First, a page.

Car rental company Hertz faces a lawsuit from over 100 customers who claim that police arrested them after the company falsely reported the rented vehicles as stolen.
Hertz filed for bankruptcy in 2020 following significant losses due to the coronavirus pandemic, and the company’s problems have compounded with some 165 claims related to the arrests.
The customers claim that they had legal and appropriate rental contracts, but in each case ended up in trouble with police who told them the vehicle had been reported stolen.
The first reports of customers facing accusations of theft for their rented vehicle surfaced in August 2020 when Philadelphia-area attorney Francis Alexander Malofiy took up the case on behalf of dozens of claimants, The Philadelphia Inquirer reported.
Malofiy’s clients come from California, Florida, Illinois, Indiana, Ohio, New Jersey and Pennsylvania.
Cars on a Hertz car rental lot in Berkeley, California, U.S., on Wednesday, Oct. 27, 2021. (Photographer: David Paul Morris/Bloomberg via Getty Images)
Malofiy settled a 2017 case with Hertz on a similar matter, but he believes Hertz would rather pay settlements than fix its tracking system.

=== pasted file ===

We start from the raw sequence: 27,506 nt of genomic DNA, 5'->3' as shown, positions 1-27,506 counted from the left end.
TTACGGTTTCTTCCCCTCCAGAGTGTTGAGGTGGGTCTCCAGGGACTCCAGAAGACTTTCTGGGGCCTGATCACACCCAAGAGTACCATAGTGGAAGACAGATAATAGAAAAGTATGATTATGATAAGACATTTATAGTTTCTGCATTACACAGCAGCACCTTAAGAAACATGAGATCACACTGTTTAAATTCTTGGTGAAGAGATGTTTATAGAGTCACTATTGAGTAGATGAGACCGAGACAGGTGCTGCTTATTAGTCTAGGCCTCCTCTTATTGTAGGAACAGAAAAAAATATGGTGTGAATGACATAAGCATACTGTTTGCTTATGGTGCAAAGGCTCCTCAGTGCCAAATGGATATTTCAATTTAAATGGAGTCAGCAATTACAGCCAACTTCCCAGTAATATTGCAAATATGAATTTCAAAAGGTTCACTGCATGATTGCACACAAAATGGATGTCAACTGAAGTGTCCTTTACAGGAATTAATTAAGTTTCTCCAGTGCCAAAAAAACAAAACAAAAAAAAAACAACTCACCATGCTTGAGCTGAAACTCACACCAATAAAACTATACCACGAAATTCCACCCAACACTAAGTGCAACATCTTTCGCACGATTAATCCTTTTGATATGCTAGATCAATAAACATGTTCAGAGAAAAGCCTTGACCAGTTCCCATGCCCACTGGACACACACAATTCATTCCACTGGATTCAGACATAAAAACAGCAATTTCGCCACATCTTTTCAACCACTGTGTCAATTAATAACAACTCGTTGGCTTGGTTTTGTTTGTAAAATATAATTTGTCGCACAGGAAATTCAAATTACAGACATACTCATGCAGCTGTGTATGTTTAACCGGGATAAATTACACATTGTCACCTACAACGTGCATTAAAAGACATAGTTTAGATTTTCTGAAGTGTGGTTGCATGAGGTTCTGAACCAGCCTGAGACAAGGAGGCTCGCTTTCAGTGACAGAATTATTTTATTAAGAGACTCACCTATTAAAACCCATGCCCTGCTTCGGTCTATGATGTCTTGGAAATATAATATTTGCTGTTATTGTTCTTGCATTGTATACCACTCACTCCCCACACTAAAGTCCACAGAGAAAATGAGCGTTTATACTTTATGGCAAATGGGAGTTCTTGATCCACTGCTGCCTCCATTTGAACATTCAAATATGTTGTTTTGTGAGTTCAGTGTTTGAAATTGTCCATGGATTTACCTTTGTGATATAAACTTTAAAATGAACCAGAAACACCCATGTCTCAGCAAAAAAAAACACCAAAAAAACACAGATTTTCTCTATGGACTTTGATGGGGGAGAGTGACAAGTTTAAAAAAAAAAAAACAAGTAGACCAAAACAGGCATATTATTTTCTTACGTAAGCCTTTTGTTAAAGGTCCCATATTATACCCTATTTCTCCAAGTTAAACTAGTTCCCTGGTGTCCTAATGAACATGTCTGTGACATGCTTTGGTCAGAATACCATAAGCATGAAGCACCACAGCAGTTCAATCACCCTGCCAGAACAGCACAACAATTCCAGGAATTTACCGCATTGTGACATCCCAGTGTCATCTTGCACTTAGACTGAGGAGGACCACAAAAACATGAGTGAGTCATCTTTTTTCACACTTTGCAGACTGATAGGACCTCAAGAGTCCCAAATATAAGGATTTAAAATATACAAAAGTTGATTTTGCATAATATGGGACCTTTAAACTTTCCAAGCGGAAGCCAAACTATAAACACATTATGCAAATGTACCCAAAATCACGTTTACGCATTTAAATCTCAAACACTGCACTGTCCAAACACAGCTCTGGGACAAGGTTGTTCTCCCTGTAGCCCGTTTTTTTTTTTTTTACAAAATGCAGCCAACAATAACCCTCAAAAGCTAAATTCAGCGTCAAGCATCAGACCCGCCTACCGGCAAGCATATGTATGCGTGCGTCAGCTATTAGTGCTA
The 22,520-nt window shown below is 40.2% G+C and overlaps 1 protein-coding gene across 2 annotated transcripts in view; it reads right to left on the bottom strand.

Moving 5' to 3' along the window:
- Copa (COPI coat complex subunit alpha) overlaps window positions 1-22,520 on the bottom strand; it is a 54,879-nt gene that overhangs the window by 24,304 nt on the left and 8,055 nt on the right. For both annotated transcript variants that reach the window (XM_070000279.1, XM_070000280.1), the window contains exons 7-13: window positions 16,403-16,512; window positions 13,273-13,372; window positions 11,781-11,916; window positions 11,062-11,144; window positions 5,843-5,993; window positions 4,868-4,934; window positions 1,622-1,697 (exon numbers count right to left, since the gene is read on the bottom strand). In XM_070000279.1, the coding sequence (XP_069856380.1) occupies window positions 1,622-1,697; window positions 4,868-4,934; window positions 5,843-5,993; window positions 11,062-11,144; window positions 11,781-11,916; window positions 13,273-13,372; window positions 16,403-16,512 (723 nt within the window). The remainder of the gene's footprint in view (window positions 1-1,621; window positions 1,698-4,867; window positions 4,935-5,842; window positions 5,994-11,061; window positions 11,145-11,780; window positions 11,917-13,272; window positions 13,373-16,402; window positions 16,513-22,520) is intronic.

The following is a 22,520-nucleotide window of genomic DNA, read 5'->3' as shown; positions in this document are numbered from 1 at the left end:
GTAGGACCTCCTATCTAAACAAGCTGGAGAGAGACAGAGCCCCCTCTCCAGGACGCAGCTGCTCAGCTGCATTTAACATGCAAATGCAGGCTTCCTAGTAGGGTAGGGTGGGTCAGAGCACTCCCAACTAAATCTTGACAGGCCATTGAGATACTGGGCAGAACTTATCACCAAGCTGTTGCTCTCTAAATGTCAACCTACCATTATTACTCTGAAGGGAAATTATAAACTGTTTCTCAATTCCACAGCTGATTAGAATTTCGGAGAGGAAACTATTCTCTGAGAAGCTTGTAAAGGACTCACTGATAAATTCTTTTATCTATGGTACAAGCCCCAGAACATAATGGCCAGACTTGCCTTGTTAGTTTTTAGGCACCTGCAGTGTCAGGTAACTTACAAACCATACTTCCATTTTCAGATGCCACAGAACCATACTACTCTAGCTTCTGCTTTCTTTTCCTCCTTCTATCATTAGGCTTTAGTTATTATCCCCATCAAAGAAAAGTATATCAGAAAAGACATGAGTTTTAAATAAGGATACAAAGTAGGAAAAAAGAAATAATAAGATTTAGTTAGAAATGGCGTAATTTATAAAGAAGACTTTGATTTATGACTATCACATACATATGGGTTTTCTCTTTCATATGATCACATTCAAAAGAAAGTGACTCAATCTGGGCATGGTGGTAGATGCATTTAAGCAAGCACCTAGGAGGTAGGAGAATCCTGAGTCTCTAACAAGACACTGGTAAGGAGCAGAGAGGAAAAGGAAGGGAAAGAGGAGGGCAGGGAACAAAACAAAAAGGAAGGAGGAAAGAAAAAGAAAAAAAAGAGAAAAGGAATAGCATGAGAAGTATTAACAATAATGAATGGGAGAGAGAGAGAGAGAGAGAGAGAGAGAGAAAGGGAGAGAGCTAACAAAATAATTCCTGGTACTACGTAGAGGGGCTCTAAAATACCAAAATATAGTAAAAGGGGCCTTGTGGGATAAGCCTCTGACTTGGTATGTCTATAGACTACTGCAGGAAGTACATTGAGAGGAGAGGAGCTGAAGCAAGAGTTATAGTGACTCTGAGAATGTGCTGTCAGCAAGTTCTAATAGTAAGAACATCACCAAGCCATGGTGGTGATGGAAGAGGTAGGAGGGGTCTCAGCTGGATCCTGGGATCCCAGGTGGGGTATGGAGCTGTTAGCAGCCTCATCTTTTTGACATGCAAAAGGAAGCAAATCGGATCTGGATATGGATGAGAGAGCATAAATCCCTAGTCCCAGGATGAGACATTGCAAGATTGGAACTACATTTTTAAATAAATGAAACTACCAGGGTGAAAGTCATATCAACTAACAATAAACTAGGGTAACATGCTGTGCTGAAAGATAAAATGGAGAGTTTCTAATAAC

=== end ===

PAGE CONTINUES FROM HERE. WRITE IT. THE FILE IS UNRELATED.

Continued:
The situation grew more complicated, though, when Hertz filed for bankruptcy since the various claims will remain on hold until the completion of the bankruptcy case.
In a statement to FOX Business, Hertz insisted that it only reported the vehicles to authorities after "many weeks or even months" of attempts to communicate with the customers after going past the date to return the vehicle.
"Unfortunately, in the legal matters being discussed, the attorneys have a track record of making baseless claims that blatantly misrepresent the facts," the statement from a Hertz spokesperson said.
Hertz stressed that it "cares deeply" about its customers, and cases in which it reports vehicles to authorities "are very rare and happen only after exhaustive attempts to reach the customer."
Malofiy told CBS News that Hertz was "trying to hide" what he calls "a corporate disaster."
"They've been aware of this for years, and instead of doing the right thing and addressing it, they're trying to sweep this under the rug, even through bankruptcy," Malofiy said.
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